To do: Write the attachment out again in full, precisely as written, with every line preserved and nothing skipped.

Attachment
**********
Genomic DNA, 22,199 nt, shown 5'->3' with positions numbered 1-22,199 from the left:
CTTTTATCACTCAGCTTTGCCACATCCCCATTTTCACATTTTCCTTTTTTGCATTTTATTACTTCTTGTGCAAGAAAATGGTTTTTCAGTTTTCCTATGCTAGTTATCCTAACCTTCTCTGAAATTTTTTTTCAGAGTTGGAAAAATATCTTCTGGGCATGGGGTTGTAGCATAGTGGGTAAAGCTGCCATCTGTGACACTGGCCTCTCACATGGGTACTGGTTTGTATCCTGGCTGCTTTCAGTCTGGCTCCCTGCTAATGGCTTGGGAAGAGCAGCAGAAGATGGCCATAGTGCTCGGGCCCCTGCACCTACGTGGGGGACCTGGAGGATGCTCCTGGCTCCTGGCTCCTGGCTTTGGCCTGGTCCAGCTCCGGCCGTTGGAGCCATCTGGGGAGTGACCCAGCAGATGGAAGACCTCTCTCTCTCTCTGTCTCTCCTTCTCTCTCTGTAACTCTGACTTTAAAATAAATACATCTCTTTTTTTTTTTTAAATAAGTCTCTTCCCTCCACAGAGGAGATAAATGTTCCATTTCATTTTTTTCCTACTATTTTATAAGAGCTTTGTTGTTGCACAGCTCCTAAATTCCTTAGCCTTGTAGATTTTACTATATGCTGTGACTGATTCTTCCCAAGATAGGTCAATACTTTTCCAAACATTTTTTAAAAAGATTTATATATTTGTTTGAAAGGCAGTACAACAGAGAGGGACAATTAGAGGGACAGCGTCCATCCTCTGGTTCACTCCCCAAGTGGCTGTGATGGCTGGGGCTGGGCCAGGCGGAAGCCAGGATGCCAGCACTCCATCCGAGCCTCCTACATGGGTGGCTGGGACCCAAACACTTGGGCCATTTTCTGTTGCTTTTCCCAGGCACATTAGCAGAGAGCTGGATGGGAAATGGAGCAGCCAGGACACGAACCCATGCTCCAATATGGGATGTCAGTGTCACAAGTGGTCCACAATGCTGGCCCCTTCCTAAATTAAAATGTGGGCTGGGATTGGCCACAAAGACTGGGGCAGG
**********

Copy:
Genomic DNA, 22,199 nt, shown 5'->3' with positions numbered 1-22,199 from the left:
CTTTTATCACTCAGCTTTGCCACATCCCCATTTTCACATTTTCCTTTTTTGCATTTTATTACTTCTTGTGCAAGAAAATGGTTTTTCAGTTTTCCTATGCTAGTTATCCTAACCTTCTCTGAAATTTTTTTTCAGAGTTGGAAAAATATCTTCTGGGCATGGGGTTGTAGCATAGTGGGTAAAGCTGCCATCTGTGACACTGGCCTCTCACATGGGTACTGGTTTGTATCCTGGCTGCTTTCAGTCTGGCTCCCTGCTAATGGCTTGGGAAGAGCAGCAGAAGATGGCCATAGTGCTCGGGCCCCTGCACCTACGTGGGGGACCTGGAGGATGCTCCTGGCTCCTGGCTCCTGGCTTTGGCCTGGTCCAGCTCCGGCCGTTGGAGCCATCTGGGGAGTGACCCAGCAGATGGAAGACCTCTCTCTCTCTCTGTCTCTCCTTCTCTCTCTGTAACTCTGACTTTAAAATAAATACATCTCTTTTTTTTTTTTAAATAAGTCTCTTCCCTCCACAGAGGAGATAAATGTTCCATTTCATTTTTTTCCTACTATTTTATAAGAGCTTTGTTGTTGCACAGCTCCTAAATTCCTTAGCCTTGTAGATTTTACTATATGCTGTGACTGATTCTTCCCAAGATAGGTCAATACTTTTCCAAACATTTTTTAAAAAGATTTATATATTTGTTTGAAAGGCAGTACAACAGAGAGGGACAATTAGAGGGACAGCGTCCATCCTCTGGTTCACTCCCCAAGTGGCTGTGATGGCTGGGGCTGGGCCAGGCGGAAGCCAGGATGCCAGCACTCCATCCGAGCCTCCTACATGGGTGGCTGGGACCCAAACACTTGGGCCATTTTCTGTTGCTTTTCCCAGGCACATTAGCAGAGAGCTGGATGGGAAATGGAGCAGCCAGGACACGAACCCATGCTCCAATATGGGATGTCAGTGTCACAAGTGGTCCACAATGCTGGCCCCTTCCTAAATTAAAATGTGGGCTGGGATTGGCCACAAAGACTGGGGCAGG